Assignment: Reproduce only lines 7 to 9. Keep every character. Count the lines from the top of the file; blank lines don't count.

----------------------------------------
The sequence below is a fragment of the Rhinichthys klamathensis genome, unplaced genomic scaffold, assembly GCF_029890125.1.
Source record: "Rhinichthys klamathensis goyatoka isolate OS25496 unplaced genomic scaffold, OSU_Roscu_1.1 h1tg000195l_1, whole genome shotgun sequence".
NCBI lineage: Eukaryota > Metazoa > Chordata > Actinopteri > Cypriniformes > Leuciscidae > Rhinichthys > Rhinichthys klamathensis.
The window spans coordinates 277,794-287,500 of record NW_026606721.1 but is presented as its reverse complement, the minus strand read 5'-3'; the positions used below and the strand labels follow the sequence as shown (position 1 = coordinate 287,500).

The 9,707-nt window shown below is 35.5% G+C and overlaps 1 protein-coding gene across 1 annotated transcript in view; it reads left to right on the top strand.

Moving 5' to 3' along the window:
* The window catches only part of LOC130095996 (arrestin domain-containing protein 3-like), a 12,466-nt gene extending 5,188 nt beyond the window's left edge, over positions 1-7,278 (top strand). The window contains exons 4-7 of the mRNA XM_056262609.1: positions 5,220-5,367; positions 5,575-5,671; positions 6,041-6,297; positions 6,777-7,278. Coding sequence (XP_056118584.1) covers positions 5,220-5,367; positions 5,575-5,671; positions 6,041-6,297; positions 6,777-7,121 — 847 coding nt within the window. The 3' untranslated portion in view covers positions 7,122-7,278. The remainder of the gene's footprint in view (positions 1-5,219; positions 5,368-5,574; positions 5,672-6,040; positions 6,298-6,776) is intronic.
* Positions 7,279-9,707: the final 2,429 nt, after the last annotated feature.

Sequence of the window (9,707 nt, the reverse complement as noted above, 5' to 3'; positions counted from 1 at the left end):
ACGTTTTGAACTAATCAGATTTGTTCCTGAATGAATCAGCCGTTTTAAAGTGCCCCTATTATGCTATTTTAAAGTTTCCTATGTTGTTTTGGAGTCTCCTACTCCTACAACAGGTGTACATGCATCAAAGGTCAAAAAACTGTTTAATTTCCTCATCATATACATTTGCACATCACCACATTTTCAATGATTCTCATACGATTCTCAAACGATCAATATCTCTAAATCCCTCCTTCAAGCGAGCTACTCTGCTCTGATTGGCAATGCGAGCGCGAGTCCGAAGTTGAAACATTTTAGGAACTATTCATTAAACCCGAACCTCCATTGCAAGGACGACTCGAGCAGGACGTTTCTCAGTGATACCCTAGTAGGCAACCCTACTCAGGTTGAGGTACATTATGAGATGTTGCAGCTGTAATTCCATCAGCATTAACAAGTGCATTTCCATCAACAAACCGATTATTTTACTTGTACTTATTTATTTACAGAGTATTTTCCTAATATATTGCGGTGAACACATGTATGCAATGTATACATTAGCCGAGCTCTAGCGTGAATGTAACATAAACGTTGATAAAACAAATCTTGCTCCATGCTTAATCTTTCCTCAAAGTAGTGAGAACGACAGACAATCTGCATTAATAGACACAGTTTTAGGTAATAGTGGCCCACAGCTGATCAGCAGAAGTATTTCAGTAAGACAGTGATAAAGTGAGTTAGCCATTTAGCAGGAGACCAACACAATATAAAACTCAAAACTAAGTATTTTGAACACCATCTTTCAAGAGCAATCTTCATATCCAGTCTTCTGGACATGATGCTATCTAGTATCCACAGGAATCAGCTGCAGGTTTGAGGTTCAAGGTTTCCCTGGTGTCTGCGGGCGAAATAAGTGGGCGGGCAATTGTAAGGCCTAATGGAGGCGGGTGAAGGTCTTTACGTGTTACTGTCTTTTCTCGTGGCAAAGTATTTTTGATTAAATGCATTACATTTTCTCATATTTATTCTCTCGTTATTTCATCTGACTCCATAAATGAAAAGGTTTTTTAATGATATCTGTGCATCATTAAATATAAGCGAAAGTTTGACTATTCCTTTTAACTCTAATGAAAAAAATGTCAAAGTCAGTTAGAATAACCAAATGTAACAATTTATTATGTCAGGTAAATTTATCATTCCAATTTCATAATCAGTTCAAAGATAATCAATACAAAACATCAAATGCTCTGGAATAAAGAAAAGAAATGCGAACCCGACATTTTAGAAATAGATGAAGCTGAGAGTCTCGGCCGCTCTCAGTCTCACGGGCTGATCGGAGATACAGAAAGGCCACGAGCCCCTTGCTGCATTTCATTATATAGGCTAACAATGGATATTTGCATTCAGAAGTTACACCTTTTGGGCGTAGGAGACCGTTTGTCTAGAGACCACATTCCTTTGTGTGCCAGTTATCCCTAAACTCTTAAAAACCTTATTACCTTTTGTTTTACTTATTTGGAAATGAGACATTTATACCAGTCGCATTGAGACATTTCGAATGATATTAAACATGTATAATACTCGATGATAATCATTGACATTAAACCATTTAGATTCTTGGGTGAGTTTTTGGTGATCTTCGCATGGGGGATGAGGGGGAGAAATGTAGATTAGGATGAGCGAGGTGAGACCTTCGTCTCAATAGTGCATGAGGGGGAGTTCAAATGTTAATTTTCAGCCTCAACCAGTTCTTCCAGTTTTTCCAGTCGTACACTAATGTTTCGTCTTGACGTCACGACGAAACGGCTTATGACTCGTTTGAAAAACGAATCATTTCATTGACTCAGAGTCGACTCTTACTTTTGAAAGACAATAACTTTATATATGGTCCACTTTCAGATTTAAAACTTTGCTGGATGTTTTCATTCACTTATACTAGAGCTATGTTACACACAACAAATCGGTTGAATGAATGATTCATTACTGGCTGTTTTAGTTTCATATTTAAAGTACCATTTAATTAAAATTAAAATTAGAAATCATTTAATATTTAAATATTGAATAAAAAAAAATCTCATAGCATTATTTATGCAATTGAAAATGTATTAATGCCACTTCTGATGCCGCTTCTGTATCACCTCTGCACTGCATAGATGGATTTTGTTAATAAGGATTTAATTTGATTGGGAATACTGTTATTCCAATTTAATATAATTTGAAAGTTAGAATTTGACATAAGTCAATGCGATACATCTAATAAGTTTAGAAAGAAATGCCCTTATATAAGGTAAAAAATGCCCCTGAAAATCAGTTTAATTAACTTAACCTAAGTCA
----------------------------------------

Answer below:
* The window catches only part of LOC130095996 (arrestin domain-containing protein 3-like), a 12,466-nt gene extending 5,188 nt beyond the window's left edge, over positions 1-7,278 (top strand). The window contains exons 4-7 of the mRNA XM_056262609.1: positions 5,220-5,367; positions 5,575-5,671; positions 6,041-6,297; positions 6,777-7,278. Coding sequence (XP_056118584.1) covers positions 5,220-5,367; positions 5,575-5,671; positions 6,041-6,297; positions 6,777-7,121 — 847 coding nt within the window. The 3' untranslated portion in view covers positions 7,122-7,278. The remainder of the gene's footprint in view (positions 1-5,219; positions 5,368-5,574; positions 5,672-6,040; positions 6,298-6,776) is intronic.
* Positions 7,279-9,707: the final 2,429 nt, after the last annotated feature.

Sequence of the window (9,707 nt, the reverse complement as noted above, 5' to 3'; positions counted from 1 at the left end):